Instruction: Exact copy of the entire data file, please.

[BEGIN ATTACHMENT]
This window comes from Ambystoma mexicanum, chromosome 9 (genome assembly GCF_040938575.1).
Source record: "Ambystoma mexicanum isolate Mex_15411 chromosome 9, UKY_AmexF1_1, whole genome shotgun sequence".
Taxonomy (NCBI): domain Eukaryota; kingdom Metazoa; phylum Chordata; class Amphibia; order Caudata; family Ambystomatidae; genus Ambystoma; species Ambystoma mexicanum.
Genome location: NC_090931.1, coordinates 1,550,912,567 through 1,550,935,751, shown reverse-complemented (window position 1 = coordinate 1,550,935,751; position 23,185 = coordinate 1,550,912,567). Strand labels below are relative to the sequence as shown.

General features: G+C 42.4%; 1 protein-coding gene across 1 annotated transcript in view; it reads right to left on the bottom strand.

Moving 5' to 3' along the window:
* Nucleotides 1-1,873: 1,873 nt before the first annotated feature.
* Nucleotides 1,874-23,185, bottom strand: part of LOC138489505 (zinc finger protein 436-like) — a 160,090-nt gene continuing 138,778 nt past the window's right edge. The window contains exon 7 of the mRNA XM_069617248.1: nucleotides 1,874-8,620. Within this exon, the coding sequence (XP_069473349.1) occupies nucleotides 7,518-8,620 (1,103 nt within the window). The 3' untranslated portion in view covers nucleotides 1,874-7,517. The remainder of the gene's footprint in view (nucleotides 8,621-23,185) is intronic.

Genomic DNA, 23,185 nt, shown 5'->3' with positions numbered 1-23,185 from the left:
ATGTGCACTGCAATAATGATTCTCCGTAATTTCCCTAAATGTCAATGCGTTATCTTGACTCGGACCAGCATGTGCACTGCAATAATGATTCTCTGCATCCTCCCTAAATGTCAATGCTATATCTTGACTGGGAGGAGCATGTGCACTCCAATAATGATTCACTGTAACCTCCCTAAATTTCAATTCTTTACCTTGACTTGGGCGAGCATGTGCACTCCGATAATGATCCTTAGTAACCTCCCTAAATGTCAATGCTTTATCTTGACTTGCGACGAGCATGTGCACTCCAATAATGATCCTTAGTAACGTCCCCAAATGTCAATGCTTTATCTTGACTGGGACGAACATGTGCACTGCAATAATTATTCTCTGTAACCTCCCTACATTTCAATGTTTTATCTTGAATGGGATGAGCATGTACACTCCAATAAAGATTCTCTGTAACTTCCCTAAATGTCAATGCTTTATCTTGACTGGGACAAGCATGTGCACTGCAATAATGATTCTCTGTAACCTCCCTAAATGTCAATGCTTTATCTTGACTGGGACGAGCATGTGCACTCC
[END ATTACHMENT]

This window comes from Ambystoma mexicanum, chromosome 9 (genome assembly GCF_040938575.1).
Source record: "Ambystoma mexicanum isolate Mex_15411 chromosome 9, UKY_AmexF1_1, whole genome shotgun sequence".
Taxonomy (NCBI): domain Eukaryota; kingdom Metazoa; phylum Chordata; class Amphibia; order Caudata; family Ambystomatidae; genus Ambystoma; species Ambystoma mexicanum.
Genome location: NC_090931.1, coordinates 1,550,912,567 through 1,550,935,751, shown reverse-complemented (window position 1 = coordinate 1,550,935,751; position 23,185 = coordinate 1,550,912,567). Strand labels below are relative to the sequence as shown.

General features: G+C 42.4%; 1 protein-coding gene across 1 annotated transcript in view; it reads right to left on the bottom strand.

Moving 5' to 3' along the window:
* Nucleotides 1-1,873: 1,873 nt before the first annotated feature.
* Nucleotides 1,874-23,185, bottom strand: part of LOC138489505 (zinc finger protein 436-like) — a 160,090-nt gene continuing 138,778 nt past the window's right edge. The window contains exon 7 of the mRNA XM_069617248.1: nucleotides 1,874-8,620. Within this exon, the coding sequence (XP_069473349.1) occupies nucleotides 7,518-8,620 (1,103 nt within the window). The 3' untranslated portion in view covers nucleotides 1,874-7,517. The remainder of the gene's footprint in view (nucleotides 8,621-23,185) is intronic.

Genomic DNA, 23,185 nt, shown 5'->3' with positions numbered 1-23,185 from the left:
ATGTGCACTGCAATAATGATTCTCCGTAATTTCCCTAAATGTCAATGCGTTATCTTGACTCGGACCAGCATGTGCACTGCAATAATGATTCTCTGCATCCTCCCTAAATGTCAATGCTATATCTTGACTGGGAGGAGCATGTGCACTCCAATAATGATTCACTGTAACCTCCCTAAATTTCAATTCTTTACCTTGACTTGGGCGAGCATGTGCACTCCGATAATGATCCTTAGTAACCTCCCTAAATGTCAATGCTTTATCTTGACTTGCGACGAGCATGTGCACTCCAATAATGATCCTTAGTAACGTCCCCAAATGTCAATGCTTTATCTTGACTGGGACGAACATGTGCACTGCAATAATTATTCTCTGTAACCTCCCTACATTTCAATGTTTTATCTTGAATGGGATGAGCATGTACACTCCAATAAAGATTCTCTGTAACTTCCCTAAATGTCAATGCTTTATCTTGACTGGGACAAGCATGTGCACTGCAATAATGATTCTCTGTAACCTCCCTAAATGTCAATGCTTTATCTTGACTGGGACGAGCATGTGCACTCC